Getty
Show Hide image

Following Dalian Atkinson’s death, let’s question the silent creep of Tasers throughout UK policing

The former Aston Villa footballer has died after being shot with a Taser by police. How did it come to this, and why do we put up with arming our police with such dangerous weapons?

Footballer Dalian Atkinson's death after he was subjected to the use of a Taser by the police is just the latest in a series of incidents which should prompt us all to ask whether we’re happy with the way our police are using Tasers. Although the details of this case are unclear so far, the rise in the use of Tasers by UK police in general needs far greater scrutiny.

Frontline police officers on patrol or responding to emergency calls in the UK are increasingly likely to be armed with Taser weapons. As more police officers have been issued with Tasers the frequency of police Taser use has risen as well. Our police openly admit the increase in TASER use is simply due to more officers being deployed with TASER weapons; they do not argue that TASER use is rising because they are facing more violent incidents and they need to use TASER to respond proportionately.

A police officer doesn’t know what will happen when they pull the trigger on a Taser, it’s hard for them to judge what the impact of their action will be, and if it will be proportionate. People who are Tasered can lose control of their muscles, leaving them unable to break their fall, potentially leading to serious head injuries when they hit the ground. The way the Taser will impact someone who is ill, or on drugs, is also unpredictable.

Taser weapons are clearly dangerous. Just the barbs alone being fired into someone’s body can clearly do serious harm, particularly if they hit the eyes. The manufacturer of UK Police Tasers has even advised that the weapons should not be fired at subject’s chests. I do not have confidence that the police understand the inherent dangers associated with the use of Taser and am not assured that all those carrying the weapons realise a Taser is a weapon that can cause death.

Routinely arming officers with Tasers has resulted in a significant change to the way the UK is policed and it is something that has happened relatively recently. Tasers were first used by the UK police in 2004 and were initially only issued to firearms officers, as a less lethal alternative to a conventional gun.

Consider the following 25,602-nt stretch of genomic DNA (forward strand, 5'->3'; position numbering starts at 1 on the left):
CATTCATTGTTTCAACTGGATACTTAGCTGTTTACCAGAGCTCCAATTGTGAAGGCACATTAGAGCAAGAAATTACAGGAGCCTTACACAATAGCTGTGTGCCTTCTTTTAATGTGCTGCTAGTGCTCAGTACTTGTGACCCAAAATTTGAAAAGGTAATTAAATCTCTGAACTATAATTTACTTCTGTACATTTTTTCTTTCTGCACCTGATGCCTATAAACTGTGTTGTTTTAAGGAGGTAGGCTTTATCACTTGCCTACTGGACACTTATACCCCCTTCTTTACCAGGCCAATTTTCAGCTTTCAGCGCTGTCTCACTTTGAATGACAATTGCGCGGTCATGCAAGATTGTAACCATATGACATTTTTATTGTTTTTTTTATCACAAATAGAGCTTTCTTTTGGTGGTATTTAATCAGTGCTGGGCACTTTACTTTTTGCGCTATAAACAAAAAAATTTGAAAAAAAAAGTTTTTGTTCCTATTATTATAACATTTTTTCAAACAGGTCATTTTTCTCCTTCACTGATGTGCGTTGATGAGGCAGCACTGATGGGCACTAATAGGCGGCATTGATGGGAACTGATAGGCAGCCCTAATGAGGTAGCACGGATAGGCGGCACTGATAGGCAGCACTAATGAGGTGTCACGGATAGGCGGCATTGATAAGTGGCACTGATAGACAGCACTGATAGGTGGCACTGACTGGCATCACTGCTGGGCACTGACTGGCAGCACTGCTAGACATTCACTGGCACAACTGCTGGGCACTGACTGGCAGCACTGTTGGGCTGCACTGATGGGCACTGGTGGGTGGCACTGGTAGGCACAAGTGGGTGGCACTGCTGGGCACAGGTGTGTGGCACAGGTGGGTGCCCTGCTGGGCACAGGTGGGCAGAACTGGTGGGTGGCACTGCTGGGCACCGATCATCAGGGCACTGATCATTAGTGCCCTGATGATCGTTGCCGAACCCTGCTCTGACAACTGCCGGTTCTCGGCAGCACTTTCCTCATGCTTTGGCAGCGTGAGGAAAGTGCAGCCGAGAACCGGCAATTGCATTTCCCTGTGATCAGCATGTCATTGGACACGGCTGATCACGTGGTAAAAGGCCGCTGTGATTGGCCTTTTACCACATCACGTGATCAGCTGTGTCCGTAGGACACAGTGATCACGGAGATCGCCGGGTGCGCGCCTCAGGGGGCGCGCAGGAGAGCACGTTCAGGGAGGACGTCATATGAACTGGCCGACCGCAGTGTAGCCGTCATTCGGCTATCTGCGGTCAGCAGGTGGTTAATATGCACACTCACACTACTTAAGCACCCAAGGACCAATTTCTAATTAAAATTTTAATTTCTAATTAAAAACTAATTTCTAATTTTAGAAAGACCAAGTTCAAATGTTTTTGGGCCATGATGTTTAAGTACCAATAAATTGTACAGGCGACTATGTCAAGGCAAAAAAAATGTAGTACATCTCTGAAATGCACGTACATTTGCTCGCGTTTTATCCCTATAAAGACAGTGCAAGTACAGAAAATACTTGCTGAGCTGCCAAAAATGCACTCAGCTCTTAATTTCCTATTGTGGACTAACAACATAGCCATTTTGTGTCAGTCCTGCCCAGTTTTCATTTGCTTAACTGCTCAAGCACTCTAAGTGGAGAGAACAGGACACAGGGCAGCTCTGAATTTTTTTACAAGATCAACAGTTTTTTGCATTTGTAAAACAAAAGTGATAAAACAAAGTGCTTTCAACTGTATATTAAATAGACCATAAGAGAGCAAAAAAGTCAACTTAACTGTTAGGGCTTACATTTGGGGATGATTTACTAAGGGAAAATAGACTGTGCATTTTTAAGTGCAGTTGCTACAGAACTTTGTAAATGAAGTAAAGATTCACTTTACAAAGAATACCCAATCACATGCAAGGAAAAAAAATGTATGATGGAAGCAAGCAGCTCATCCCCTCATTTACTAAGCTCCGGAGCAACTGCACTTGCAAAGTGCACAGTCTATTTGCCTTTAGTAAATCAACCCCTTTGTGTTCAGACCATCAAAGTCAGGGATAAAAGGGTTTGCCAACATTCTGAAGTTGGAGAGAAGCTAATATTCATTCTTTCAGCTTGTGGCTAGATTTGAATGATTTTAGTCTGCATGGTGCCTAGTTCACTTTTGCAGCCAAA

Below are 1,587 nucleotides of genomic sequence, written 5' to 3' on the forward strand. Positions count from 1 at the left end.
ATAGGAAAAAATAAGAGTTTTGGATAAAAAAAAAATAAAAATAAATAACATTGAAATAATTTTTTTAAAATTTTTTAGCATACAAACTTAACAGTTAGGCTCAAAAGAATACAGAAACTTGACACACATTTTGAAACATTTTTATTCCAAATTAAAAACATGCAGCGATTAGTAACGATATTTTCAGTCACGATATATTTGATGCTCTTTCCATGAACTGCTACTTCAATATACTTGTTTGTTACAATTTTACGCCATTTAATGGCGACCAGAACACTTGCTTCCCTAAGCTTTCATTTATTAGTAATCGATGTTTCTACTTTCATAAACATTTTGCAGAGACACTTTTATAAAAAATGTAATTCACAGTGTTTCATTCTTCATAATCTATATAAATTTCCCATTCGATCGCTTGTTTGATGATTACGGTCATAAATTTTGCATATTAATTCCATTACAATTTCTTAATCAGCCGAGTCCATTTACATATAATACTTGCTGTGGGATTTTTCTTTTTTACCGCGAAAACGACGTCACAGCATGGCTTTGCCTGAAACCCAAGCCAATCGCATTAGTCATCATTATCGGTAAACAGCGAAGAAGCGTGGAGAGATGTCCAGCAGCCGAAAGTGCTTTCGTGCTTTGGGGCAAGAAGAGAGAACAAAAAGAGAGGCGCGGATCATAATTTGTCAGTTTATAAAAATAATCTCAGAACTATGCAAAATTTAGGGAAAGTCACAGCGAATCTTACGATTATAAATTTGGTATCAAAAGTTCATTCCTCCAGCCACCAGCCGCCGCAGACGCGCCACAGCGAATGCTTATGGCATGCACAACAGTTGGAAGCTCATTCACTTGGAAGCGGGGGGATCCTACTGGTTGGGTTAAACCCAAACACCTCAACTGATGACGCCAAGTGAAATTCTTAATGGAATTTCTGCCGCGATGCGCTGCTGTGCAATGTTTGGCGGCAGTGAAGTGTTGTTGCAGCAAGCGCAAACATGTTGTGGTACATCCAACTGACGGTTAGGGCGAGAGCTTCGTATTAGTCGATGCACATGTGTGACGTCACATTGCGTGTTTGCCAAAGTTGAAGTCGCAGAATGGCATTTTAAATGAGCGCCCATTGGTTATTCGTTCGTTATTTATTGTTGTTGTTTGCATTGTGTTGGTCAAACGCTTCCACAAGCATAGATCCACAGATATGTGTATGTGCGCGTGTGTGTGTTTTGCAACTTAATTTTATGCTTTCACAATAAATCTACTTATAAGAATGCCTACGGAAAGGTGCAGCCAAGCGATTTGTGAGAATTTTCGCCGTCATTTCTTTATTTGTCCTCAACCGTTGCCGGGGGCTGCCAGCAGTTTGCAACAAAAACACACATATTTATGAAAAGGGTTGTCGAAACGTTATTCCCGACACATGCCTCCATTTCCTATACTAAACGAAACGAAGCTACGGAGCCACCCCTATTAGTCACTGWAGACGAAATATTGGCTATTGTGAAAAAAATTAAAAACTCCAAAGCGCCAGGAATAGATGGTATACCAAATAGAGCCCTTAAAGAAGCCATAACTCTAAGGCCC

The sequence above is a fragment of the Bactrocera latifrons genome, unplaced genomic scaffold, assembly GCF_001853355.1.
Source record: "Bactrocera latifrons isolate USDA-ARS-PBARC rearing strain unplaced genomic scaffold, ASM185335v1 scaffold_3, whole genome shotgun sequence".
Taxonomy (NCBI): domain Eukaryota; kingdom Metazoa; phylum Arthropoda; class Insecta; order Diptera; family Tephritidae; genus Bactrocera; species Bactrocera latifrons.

In 2007, proposals to expand the deployment of Tasers beyond firearms officers were announced and it’s only in recent years that the pace of the roll-out to more officers has increased.

I want every officer armed with a gun to have a Taser too, but I want only those experienced officers who are very well-trained and are best-placed to make difficult judgements to be using Tasers.

The way a country is policed says a lot about its character. In the UK, we have had a largely unarmed police force, policing by consent rather than force, and this is a core part of our national identity; it is part of what makes our country what it is. The roll-out of Taser to more officers has put our tradition of policing at risk.

I fear if we move further down the line towards policing by force then hard-won confidence in policing could be lost and it will become harder, and more expensive, to police the country. I don’t want to see the UK become a less pleasant and less safe place to live, and I fear that’s the direction that increasing Taser use is taking us in. 

Our police should use force proportionately and sparingly, and that's something police chiefs aspire to. I am concerned though that even by carrying a Taser weapon into a situation more frequently the police are increasingly likely to be failing that test of proportion.

I am particularly concerned the dramatic change to the sharp end of British policing, a shift towards policing by force, which has resulted from the Taser roll-out, has taken place without any clear political decision from accountable elected representatives, either by a home secretary or by local Police and Crime Commissioners.

In 2008 the Labour Home Secretary Jacqui Smith announced a plan to arm all frontline police officers with Tasers. Police authorities, chief constables and the public didn’t fully support the plan so it wasn’t implemented and it was apparently dropped. Some Taser weapons were purchased and distributed to forces, but they generally remained in storage. 

What we have seen since 2008 is a slow, insipid, rise in the number of frontline, non-firearms, police officers armed with Taser weapons. Additional Taser deployments have been announced sporadically in a piecemeal manner around the country.

In some areas it has become routine for officers on patrol and responding to calls to be carrying the weapons. As the dramatic change in tone of British policing happened slowly over eight years, I think many people have not really noticed that has been happening.

A national step-change overnight would have grabbed people’s attention and led to public awareness and debate, whereas the slow expansion in police use of Taser managed to evade that.

I would like to see all Police and Crime Commissioners set clear policies on their force’s Taser deployments. I would like to see policies set on the basis of the best available evidence, both from the UK and elsewhere. Inquests should operate genuinely openly and aim to effectively inform the public, and public policy.